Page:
CEN­TURY 21 WENT­WORTH'S Me­gan Har­ris is a prop­erty pro­fes­sional who rep­re­sents a gen­er­a­tional shift in the real es­tate in­dus­try. Hav­ing started at the age of 19, Me­gan has pur­pose­fully de­vel­oped into a shin­ing star of the group as de­part­ment man­ager of the

Elite Property Manager - - Cover Story - ■ IOLANTHE GABRIE

THERE ARE PLENTY of mis­con­cep­tions around Gen Y prop­erty man­agers; if you had any, meet­ing Me­gan Har­ris would likely change your mind.


Plain-speak­ing and friendly, Me­gan didn’t have a clear ca­reer path es­tab­lished upon leav­ing school. “When I first started work­ing in real es­tate, I was look­ing for a re­cep­tion­ist job. The man­ager rang me back, say­ing that I was the only per­son who at­tended the in­ter­view wear­ing a suit and with brushed hair – so I got the job, which was a win­ner! I started on re­cep­tion, as most PMs do, with no ex­pe­ri­ence; I had no idea what ‘prop­erty man­ager’ or ‘in­vest­ment prop­erty’ meant. I con­tin­ued work­ing there, and I’d oc­ca­sion­ally say to my man­ager, ‘I’m go­ing to be sit­ting in your chair one of th­ese days!’

Sure enough, Me­gan’s ca­reer goal did come true, but only with a strong com­mit­ment to both the busi­ness and her own pro­fes­sional de­vel­op­ment. Me­gan pro­pelled her­self from the po­si­tion of re­cep­tion­ist to the roles of prop­erty man­ager, BDM and even­tu­ally de­part­ment head. “I re­ally needed to step up and take re­spon­si­bil­ity for my­self. If you want to progress through a busi­ness, you need to be con­sis­tent, to con­stantly be push­ing your­self. I wasn’t happy with just plod­ding along – I made sure that I was al­ways busy, al­ways of­fer­ing my help to the man­ager, not shy­ing away from let­ting her know when I was bored. I went from work­ing re­cep­tion to be­ing a trainee, be­fore be­com­ing a prop­erty man­ager and even­tu­ally a busi­ness de­vel­op­ment man­ager. Be­fore long, I was be­ing groomed to be a de­part­ment man­ager.”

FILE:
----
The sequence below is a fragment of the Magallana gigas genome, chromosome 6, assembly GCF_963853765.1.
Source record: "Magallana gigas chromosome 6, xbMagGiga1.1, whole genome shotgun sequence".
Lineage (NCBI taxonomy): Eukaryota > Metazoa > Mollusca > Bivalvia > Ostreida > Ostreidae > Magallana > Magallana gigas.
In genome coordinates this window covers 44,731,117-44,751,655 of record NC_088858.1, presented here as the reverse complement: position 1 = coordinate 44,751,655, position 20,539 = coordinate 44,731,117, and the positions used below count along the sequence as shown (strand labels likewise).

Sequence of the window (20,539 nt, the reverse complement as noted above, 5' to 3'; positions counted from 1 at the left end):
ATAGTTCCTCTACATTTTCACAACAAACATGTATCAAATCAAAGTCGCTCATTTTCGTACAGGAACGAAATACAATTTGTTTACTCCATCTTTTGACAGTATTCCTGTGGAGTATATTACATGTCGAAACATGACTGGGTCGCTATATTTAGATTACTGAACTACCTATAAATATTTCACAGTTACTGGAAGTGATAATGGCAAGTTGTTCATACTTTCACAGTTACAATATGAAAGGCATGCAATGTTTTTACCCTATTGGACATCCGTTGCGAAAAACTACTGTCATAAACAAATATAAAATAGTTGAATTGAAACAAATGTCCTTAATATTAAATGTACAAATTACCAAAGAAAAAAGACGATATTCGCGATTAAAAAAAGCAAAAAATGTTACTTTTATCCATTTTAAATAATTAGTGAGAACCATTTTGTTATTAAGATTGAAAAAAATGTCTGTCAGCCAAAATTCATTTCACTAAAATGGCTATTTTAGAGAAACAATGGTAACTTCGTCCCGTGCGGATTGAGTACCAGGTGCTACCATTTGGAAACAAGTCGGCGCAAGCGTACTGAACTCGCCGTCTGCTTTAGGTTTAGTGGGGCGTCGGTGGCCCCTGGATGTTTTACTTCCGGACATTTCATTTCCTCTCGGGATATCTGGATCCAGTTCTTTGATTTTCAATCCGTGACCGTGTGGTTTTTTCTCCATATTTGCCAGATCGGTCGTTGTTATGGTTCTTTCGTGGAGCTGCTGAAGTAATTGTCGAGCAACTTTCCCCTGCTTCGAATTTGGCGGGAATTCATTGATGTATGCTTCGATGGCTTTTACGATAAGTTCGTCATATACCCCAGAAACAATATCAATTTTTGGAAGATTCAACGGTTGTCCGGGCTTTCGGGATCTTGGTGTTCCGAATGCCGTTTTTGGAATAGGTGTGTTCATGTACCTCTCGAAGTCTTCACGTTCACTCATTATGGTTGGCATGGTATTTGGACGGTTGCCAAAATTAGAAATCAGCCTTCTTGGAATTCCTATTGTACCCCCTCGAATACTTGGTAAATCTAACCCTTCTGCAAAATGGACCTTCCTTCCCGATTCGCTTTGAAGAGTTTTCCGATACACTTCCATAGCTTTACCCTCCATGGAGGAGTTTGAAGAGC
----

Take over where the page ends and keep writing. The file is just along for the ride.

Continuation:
De­spite her loyal years of ser­vice and achiev­ing her goal of de­part­ment man­ager, Me­gan even­tu­ally hit a wall in growth, ul­ti­mately leav­ing Cen­tury 21 Went­worth to work for a com­peti­tor. “I didn’t feel like I was be­ing heard, which had much to do with man­age­ment at the time. I was un­der a huge amount of pres­sure to grow the busi­ness with few tools – to suc­ceed whilst pay­ing peo­ple the min­i­mum wage. I would spend all my time train­ing peo­ple, who would de­velop into great team mem­bers be­fore they’d leave to work 10 me­tres up

the road for a more com­pet­i­tive salary. In the end, hav­ing to go over the same is­sues time and again broke me.”

But, she says, leav­ing wasn’t re­ally what she had hoped for. “When I left – I never thought I’d say this – I in­stantly re­gret­ted it.” Me­gan laughs. “In hind­sight, it was crit­i­cal to my de­vel­op­ment and I’m glad I took a break. But af­ter 18 months, I re­ally missed Cen­tury 21 Went­worth, I missed the depth of the role and my free­dom there. When I was con­tacted to come back, I jumped at the chance – I knew there was no other busi­ness where I could run a team and make de­ci­sions as if the agency were my own.”


Whilst some principals might shy away from giv­ing a staff mem­ber – no mat­ter how se­nior – such pro­fes­sional au­ton­omy, Cen­tury 21 CEO Charles Tar­bey’s de­ci­sion to rely upon Me­gan’s tal­ent as de­part­ment man­ager im­proved re­sults. “Frankston is a su­per-com­pet­i­tive area,” says Me­gan. “It feels like we have new agen­cies open­ing up here ev­ery fort­night – it’s in­tense! How­ever, even in this en­vi­ron­ment, I’m proud to say that un­der my man­age­ment our rent roll has grown to well over 1,200 prop­er­ties, and our prop­erty man­age­ment team has been sta­ble for 12 months. Once upon a time, the team were over­worked and un­sup­ported – but now with a fo­cus on a happy cor­po­rate cul­ture backed up by sys­tems and processes, our cus­tomer com­plaints have dwin­dled to nearly zero and land­lord sat­is­fac­tion is high.”